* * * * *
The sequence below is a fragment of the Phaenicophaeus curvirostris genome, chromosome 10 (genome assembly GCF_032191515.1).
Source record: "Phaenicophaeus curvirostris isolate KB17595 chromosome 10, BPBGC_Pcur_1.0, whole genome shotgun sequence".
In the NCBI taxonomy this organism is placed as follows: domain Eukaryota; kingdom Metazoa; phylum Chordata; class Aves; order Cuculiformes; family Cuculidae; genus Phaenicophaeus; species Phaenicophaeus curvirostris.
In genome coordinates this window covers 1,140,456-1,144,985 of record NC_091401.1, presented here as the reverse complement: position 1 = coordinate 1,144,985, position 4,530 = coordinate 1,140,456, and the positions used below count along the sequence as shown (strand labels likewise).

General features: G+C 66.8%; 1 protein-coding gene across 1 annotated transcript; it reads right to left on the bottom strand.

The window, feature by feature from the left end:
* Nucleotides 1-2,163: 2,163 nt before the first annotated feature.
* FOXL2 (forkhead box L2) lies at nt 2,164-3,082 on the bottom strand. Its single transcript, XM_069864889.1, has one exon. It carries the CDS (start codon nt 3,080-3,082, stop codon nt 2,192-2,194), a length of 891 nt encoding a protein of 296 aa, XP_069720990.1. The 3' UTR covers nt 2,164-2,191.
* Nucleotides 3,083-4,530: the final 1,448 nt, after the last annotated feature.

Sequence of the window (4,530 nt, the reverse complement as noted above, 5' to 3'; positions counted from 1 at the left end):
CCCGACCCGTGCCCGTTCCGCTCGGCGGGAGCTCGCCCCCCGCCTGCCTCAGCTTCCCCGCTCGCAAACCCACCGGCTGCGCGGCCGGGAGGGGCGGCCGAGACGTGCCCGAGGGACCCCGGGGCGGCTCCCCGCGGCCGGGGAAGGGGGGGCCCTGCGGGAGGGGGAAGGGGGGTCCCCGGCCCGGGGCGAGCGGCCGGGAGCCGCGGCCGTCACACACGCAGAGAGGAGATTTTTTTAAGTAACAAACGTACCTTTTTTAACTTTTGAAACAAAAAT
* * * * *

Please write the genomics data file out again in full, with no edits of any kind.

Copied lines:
The sequence below is a fragment of the Phaenicophaeus curvirostris genome, chromosome 10 (genome assembly GCF_032191515.1).
Source record: "Phaenicophaeus curvirostris isolate KB17595 chromosome 10, BPBGC_Pcur_1.0, whole genome shotgun sequence".
In the NCBI taxonomy this organism is placed as follows: domain Eukaryota; kingdom Metazoa; phylum Chordata; class Aves; order Cuculiformes; family Cuculidae; genus Phaenicophaeus; species Phaenicophaeus curvirostris.
In genome coordinates this window covers 1,140,456-1,144,985 of record NC_091401.1, presented here as the reverse complement: position 1 = coordinate 1,144,985, position 4,530 = coordinate 1,140,456, and the positions used below count along the sequence as shown (strand labels likewise).

General features: G+C 66.8%; 1 protein-coding gene across 1 annotated transcript; it reads right to left on the bottom strand.

The window, feature by feature from the left end:
* Nucleotides 1-2,163: 2,163 nt before the first annotated feature.
* FOXL2 (forkhead box L2) lies at nt 2,164-3,082 on the bottom strand. Its single transcript, XM_069864889.1, has one exon. It carries the CDS (start codon nt 3,080-3,082, stop codon nt 2,192-2,194), a length of 891 nt encoding a protein of 296 aa, XP_069720990.1. The 3' UTR covers nt 2,164-2,191.
* Nucleotides 3,083-4,530: the final 1,448 nt, after the last annotated feature.

Sequence of the window (4,530 nt, the reverse complement as noted above, 5' to 3'; positions counted from 1 at the left end):
CCCGACCCGTGCCCGTTCCGCTCGGCGGGAGCTCGCCCCCCGCCTGCCTCAGCTTCCCCGCTCGCAAACCCACCGGCTGCGCGGCCGGGAGGGGCGGCCGAGACGTGCCCGAGGGACCCCGGGGCGGCTCCCCGCGGCCGGGGAAGGGGGGGCCCTGCGGGAGGGGGAAGGGGGGTCCCCGGCCCGGGGCGAGCGGCCGGGAGCCGCGGCCGTCACACACGCAGAGAGGAGATTTTTTTAAGTAACAAACGTACCTTTTTTAACTTTTGAAACAAAAAT